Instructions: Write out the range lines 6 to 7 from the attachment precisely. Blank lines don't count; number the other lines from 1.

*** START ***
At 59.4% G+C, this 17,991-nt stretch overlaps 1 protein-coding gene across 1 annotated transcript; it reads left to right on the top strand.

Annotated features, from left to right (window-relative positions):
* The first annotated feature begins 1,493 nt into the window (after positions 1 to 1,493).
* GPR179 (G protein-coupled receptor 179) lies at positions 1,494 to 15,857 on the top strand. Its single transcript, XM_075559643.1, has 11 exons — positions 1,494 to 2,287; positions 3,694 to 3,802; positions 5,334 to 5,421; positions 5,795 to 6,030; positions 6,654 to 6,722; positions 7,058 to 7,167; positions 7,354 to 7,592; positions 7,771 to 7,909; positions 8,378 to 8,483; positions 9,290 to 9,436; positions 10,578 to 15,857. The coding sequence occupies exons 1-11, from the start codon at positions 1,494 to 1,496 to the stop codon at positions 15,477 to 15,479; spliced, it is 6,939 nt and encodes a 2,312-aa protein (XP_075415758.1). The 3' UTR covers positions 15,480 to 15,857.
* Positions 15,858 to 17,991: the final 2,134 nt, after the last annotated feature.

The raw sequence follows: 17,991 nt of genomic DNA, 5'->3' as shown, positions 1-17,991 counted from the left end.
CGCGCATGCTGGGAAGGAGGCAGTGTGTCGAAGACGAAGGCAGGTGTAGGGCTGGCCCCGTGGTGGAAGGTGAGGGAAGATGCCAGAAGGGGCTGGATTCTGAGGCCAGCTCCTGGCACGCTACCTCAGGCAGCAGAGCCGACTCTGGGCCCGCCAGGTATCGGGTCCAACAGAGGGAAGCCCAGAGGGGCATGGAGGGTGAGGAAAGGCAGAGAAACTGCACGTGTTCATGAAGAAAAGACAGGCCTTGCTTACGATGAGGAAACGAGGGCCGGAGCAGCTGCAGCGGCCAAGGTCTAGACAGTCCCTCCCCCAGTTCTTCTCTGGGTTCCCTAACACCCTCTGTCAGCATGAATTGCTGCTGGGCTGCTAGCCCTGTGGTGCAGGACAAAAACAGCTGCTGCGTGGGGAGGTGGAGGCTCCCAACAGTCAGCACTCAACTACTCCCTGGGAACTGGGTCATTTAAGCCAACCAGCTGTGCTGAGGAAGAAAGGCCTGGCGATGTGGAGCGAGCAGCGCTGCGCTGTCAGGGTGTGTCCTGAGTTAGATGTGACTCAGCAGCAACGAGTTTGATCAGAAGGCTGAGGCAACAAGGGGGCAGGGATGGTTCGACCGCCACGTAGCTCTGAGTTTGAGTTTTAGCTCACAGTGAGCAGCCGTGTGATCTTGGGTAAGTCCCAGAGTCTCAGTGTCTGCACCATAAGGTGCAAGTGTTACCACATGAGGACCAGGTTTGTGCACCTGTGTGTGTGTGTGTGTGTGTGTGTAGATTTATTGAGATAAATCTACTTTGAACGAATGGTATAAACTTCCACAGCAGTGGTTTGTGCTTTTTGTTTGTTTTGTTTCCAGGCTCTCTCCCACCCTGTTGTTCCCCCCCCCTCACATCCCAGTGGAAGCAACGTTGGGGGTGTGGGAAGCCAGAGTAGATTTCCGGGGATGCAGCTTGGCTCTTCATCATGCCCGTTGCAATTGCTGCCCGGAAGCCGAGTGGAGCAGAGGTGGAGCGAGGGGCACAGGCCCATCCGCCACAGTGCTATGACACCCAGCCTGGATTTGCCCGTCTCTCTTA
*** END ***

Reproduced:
The raw sequence follows: 17,991 nt of genomic DNA, 5'->3' as shown, positions 1-17,991 counted from the left end.
CGCGCATGCTGGGAAGGAGGCAGTGTGTCGAAGACGAAGGCAGGTGTAGGGCTGGCCCCGTGGTGGAAGGTGAGGGAAGATGCCAGAAGGGGCTGGATTCTGAGGCCAGCTCCTGGCACGCTACCTCAGGCAGCAGAGCCGACTCTGGGCCCGCCAGGTATCGGGTCCAACAGAGGGAAGCCCAGAGGGGCATGGAGGGTGAGGAAAGGCAGAGAAACTGCACGTGTTCATGAAGAAAAGACAGGCCTTGCTTACGATGAGGAAACGAGGGCCGGAGCAGCTGCAGCGGCCAAGGTCTAGACAGTCCCTCCCCCAGTTCTTCTCTGGGTTCCCTAACACCCTCTGTCAGCATGAATTGCTGCTGGGCTGCTAGCCCTGTGGTGCAGGACAAAAACAGCTGCTGCGTGGGGAGGTGGAGGCTCCCAACAGTCAGCACTCAACTACTCCCTGGGAACTGGGTCATTTAAGCCAACCAGCTGTGCTGAGGAAGAAAGGCCTGGCGATGTGGAGCGAGCAGCGCTGCGCTGTCAGGGTGTGTCCTGAGTTAGATGTGACTCAGCAGCAACGAGTTTGATCAGAAGGCTGAGGCAACAAGGGGGCAGGGATGGTTCGACCGCCACGTAGCTCTGAGTTTGAGTTTTAGCTCACAGTGAGCAGCCGTGTGATCTTGGGTAAGTCCCAGAGTCTCAGTGTCTGCACCATAAGGTGCAAGTGTTACCACATGAGGACCAGGTTTGTGCACCTGTGTGTGTGTGTGTGTGTGTGTGTAGATTTATTGAGATAAATCTACTTTGAACGAATGGTATAAACTTCCACAGCAGTGGTTTGTGCTTTTTGTTTGTTTTGTTTCCAGGCTCTCTCCCACCCTGTTGTTCCCCCCCCCTCACATCCCAGTGGAAGCAACGTTGGGGGTGTGGGAAGCCAGAGTAGATTTCCGGGGATGCAGCTTGGCTCTTCATCATGCCCGTTGCAATTGCTGCCCGGAAGCCGAGTGGAGCAGAGGTGGAGCGAGGGGCACAGGCCCATCCGCCACAGTGCTATGACACCCAGCCTGGATTTGCCCGTCTCTCTTA